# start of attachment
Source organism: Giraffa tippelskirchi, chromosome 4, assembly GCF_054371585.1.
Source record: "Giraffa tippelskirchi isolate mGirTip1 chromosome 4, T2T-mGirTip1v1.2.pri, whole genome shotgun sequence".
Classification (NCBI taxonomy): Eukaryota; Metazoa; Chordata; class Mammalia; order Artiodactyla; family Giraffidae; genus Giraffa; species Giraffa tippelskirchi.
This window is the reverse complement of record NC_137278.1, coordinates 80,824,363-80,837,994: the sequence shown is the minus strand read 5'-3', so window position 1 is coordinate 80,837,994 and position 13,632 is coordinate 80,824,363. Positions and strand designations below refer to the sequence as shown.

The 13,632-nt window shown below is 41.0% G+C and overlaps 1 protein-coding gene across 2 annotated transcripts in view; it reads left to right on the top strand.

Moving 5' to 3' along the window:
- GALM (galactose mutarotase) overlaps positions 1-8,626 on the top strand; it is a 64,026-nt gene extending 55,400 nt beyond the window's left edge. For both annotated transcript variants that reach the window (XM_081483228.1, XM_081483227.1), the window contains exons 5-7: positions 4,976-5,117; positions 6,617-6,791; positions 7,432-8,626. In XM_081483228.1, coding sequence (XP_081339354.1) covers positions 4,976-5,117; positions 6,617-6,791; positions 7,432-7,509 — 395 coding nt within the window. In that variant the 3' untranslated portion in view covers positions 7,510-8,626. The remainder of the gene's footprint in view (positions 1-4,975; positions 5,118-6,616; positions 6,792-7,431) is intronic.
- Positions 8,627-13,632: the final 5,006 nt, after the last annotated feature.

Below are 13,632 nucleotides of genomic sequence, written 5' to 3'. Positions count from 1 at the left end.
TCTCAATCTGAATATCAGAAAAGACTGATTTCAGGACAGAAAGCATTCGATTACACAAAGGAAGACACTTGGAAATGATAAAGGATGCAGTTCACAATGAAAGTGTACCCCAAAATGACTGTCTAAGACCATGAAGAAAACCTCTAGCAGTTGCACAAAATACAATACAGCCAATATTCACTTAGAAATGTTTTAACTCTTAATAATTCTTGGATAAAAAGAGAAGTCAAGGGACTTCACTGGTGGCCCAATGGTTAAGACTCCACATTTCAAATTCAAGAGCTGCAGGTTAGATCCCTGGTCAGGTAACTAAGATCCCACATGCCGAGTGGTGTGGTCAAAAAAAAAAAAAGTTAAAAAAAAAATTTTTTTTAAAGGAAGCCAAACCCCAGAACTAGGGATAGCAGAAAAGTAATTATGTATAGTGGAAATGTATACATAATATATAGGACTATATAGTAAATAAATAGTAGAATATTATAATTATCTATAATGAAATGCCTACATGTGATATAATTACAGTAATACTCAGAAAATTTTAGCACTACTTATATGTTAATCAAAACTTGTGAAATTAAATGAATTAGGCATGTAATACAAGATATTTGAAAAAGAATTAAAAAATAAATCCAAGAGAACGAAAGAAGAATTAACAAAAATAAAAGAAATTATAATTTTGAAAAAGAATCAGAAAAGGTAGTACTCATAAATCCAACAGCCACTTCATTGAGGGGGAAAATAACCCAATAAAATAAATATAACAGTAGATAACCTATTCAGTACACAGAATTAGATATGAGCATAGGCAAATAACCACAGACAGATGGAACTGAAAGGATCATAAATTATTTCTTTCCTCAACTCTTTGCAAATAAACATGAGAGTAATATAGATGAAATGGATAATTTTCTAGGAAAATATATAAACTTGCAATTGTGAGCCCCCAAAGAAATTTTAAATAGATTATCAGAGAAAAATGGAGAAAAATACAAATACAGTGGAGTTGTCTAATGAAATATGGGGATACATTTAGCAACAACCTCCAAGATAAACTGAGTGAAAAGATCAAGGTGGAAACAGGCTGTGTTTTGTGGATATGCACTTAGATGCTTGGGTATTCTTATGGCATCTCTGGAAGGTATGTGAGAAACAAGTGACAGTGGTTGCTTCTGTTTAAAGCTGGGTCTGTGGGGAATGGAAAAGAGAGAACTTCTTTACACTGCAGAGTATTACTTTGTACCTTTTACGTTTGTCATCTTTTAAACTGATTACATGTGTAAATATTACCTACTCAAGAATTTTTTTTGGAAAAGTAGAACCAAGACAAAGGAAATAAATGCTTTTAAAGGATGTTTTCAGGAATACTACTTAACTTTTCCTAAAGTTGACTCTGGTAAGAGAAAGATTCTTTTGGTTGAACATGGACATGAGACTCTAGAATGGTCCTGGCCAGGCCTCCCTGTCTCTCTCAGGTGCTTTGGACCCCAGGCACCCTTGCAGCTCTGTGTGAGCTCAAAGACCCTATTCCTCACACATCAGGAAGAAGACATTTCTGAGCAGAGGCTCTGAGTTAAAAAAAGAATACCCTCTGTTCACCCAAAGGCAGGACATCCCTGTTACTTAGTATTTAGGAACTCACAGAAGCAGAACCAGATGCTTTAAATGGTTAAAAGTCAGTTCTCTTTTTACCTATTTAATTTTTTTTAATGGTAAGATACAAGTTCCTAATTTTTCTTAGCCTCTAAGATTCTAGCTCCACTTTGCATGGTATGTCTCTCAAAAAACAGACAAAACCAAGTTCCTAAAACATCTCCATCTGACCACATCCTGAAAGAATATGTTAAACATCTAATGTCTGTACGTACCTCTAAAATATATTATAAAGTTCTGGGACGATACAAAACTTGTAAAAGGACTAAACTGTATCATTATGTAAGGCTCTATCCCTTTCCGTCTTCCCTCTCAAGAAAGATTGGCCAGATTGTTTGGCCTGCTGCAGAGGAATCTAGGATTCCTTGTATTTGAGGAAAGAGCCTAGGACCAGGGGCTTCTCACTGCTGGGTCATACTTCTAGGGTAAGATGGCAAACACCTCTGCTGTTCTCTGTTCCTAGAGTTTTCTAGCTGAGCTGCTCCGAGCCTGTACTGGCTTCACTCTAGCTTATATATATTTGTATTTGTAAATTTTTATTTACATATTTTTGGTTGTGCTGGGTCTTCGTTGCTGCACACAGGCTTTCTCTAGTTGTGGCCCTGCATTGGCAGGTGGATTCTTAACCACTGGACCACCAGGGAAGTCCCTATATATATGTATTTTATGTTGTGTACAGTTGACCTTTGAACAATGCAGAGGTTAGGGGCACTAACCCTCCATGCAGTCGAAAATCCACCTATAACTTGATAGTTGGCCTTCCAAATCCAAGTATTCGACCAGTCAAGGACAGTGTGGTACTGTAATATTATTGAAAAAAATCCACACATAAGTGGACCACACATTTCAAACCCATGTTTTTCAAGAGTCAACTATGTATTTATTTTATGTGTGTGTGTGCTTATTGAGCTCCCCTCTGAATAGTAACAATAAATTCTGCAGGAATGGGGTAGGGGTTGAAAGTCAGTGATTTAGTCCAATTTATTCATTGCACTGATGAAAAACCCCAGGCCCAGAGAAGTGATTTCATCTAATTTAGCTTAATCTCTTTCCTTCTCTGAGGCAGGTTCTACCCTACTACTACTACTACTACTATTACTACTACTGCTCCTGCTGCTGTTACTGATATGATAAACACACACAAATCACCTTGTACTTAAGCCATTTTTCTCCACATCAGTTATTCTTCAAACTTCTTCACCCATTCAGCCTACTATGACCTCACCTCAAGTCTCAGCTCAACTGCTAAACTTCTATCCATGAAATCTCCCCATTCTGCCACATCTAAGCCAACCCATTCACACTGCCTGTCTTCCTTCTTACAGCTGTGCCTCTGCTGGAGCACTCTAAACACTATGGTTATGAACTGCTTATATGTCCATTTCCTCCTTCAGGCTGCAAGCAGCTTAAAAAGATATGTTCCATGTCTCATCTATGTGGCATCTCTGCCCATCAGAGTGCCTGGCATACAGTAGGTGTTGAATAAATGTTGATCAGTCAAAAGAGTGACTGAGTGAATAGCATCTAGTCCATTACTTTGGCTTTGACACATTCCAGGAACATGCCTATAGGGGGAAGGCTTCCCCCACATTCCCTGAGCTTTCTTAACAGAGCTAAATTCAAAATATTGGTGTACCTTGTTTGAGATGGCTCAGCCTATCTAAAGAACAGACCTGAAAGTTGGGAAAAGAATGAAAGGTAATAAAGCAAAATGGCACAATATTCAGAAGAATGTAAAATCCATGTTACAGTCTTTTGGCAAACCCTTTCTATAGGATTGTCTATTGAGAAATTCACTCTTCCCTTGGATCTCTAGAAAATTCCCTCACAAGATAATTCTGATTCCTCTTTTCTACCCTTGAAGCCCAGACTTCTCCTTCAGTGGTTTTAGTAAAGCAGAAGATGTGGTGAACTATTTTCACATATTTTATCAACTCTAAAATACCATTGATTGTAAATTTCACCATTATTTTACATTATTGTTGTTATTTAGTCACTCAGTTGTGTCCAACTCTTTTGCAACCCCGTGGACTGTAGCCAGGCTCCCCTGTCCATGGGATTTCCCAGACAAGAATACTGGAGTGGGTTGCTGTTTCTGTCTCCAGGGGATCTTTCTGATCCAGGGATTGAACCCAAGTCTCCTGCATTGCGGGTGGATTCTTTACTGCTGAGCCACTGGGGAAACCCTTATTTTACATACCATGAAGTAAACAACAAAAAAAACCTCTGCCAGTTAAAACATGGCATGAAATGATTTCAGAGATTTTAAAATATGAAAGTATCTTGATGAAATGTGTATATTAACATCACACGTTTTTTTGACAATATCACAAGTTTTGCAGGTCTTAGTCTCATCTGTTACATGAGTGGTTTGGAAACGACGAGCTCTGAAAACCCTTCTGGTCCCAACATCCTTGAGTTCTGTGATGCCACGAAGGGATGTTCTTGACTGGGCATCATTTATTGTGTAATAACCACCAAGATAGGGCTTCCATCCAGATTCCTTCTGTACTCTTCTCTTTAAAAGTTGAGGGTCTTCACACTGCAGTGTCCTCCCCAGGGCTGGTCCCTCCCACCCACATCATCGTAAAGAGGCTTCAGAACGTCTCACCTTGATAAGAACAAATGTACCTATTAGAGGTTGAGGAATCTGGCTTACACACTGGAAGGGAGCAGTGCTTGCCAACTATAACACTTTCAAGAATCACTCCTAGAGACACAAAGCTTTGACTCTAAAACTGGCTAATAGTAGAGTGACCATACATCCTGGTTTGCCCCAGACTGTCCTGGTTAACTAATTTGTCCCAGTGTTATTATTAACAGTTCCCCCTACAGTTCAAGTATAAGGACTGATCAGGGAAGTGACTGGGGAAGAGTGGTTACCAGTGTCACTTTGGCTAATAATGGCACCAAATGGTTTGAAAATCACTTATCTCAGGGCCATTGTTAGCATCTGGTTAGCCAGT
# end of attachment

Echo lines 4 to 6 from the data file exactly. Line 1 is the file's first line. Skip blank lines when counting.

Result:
This window is the reverse complement of record NC_137278.1, coordinates 80,824,363-80,837,994: the sequence shown is the minus strand read 5'-3', so window position 1 is coordinate 80,837,994 and position 13,632 is coordinate 80,824,363. Positions and strand designations below refer to the sequence as shown.

The 13,632-nt window shown below is 41.0% G+C and overlaps 1 protein-coding gene across 2 annotated transcripts in view; it reads left to right on the top strand.

Moving 5' to 3' along the window: